Los Angeles, Dec 8: Green tea, enjoyed by millions for its numerous health benefits, may have adverse effects if taken in high doses, a new study in fruit flies suggests.
Researchers at the University of California, Irvine (UCI) discovered that excessive consumption of green tea adversely affected development and reproduction in fruit fly populations.
It is unclear whether overconsumption could have the same impact on humans, but the findings suggest caution when using green tea, or any natural product, in high doses, researchers said. Nutraceuticals such as green tea, while growing in popularity, are largely unregulated, they said.
A UCI team led by Mahtab Jafari, associate professor of pharmaceutical sciences, investigated the effects of green tea toxicity on Drosophila melanogaster development and reproduction.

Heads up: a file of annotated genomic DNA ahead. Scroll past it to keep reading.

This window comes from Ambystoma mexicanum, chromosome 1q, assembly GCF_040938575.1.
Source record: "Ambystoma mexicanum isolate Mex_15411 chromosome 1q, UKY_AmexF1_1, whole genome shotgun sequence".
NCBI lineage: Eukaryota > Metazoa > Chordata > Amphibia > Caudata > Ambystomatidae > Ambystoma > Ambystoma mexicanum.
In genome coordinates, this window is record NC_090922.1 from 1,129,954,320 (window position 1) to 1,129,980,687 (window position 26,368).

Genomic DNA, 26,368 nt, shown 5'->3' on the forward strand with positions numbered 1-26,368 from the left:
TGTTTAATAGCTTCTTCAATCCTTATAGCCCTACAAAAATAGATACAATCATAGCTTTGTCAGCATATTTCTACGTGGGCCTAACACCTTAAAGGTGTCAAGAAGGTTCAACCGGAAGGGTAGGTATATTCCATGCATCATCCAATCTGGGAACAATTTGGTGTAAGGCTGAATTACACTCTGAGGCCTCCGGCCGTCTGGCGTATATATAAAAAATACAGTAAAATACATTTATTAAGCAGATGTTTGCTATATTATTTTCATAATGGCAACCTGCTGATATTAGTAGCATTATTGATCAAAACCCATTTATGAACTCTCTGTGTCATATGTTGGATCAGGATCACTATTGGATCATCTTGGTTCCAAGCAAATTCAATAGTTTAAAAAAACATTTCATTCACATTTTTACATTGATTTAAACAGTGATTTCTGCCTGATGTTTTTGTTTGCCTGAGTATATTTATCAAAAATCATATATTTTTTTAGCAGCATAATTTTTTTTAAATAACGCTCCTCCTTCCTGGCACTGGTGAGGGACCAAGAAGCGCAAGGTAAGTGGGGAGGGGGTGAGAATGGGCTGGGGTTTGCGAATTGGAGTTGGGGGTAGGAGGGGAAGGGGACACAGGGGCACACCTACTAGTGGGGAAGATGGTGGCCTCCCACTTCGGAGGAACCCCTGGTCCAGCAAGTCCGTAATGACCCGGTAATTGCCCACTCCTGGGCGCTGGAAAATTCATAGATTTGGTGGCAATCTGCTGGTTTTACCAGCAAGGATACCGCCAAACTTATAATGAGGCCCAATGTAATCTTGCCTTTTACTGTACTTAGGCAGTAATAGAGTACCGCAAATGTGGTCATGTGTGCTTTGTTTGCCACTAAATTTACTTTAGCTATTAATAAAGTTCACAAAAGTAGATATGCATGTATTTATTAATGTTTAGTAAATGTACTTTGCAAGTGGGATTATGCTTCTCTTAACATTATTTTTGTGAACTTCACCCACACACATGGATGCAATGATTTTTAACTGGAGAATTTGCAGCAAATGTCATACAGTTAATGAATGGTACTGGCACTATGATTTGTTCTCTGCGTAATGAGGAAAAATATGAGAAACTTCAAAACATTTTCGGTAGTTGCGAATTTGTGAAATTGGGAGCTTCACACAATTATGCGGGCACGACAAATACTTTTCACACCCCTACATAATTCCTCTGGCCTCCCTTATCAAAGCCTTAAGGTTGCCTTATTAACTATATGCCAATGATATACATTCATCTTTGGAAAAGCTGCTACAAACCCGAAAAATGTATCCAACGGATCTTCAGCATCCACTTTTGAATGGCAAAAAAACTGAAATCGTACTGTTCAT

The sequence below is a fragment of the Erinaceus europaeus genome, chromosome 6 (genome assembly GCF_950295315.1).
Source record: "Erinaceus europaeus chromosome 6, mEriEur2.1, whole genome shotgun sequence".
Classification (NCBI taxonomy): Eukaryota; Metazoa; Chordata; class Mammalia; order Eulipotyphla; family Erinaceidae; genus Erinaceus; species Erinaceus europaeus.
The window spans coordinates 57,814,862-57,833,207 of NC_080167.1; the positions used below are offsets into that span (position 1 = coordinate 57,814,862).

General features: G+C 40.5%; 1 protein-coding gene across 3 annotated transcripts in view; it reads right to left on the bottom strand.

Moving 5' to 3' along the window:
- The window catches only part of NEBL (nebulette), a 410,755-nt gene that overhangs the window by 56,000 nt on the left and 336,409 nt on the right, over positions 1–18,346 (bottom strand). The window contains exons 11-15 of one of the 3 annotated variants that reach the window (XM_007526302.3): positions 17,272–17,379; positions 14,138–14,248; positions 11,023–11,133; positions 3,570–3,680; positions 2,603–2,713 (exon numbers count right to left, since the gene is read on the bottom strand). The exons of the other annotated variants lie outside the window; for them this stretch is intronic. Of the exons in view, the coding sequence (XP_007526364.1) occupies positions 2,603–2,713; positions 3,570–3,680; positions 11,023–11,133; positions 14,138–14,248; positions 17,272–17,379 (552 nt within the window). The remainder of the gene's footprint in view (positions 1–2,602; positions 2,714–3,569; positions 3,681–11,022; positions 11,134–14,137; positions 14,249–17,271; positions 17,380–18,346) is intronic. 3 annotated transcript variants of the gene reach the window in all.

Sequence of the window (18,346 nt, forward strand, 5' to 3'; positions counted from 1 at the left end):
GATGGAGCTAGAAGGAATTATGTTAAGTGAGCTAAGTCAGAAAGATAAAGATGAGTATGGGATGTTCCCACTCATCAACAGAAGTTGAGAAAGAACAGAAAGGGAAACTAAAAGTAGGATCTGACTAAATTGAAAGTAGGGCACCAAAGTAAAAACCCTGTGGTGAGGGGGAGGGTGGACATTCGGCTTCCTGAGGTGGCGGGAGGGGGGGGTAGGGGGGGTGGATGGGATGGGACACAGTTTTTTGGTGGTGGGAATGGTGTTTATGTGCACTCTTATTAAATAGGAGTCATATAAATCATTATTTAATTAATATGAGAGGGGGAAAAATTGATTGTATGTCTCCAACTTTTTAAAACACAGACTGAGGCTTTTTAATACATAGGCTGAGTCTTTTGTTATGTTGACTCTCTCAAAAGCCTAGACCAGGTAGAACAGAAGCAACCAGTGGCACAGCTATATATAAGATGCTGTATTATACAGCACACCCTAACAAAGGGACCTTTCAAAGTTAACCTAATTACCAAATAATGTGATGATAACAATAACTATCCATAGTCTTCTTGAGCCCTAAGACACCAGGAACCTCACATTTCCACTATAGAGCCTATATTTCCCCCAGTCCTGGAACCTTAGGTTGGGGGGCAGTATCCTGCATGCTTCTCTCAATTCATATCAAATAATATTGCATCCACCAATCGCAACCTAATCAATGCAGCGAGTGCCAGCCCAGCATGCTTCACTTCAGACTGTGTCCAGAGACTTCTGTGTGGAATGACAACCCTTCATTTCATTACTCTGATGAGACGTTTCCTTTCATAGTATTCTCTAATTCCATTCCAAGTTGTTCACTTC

Embryos and larvae were subjected to various doses of green tea polyphenols. The researchers found that larvae exposed to 10 milligrammes of green tea were slower to develop, were born smaller and exhibited a dramatic decline in the number of emerged offspring.
Ten milligrammes of green tea made the flies more susceptible to starvation and heat stress but protected them against dehydration. Female offspring showed decreased reproductive output and a 17 per cent reduction in lifespan while males were unaffected.
Ten milligrammes of green tea caused morphological abnormalities in reproductive organs, such as testicular and ovarian atrophy, researchers said.
Researchers found that in other tests with mice and dogs, green tea compounds in large amounts dramatically reduced body weight and, in mice, negatively affected embryo development.
"While green tea could have health benefits at low doses, our study and others have shown that at high doses, it may have adverse effects," said Jafari, who led the study. Jafari believes that high doses of green tea may cause 'too much' apoptosis, or cell death. The study was published in the Journal of Functional Foods.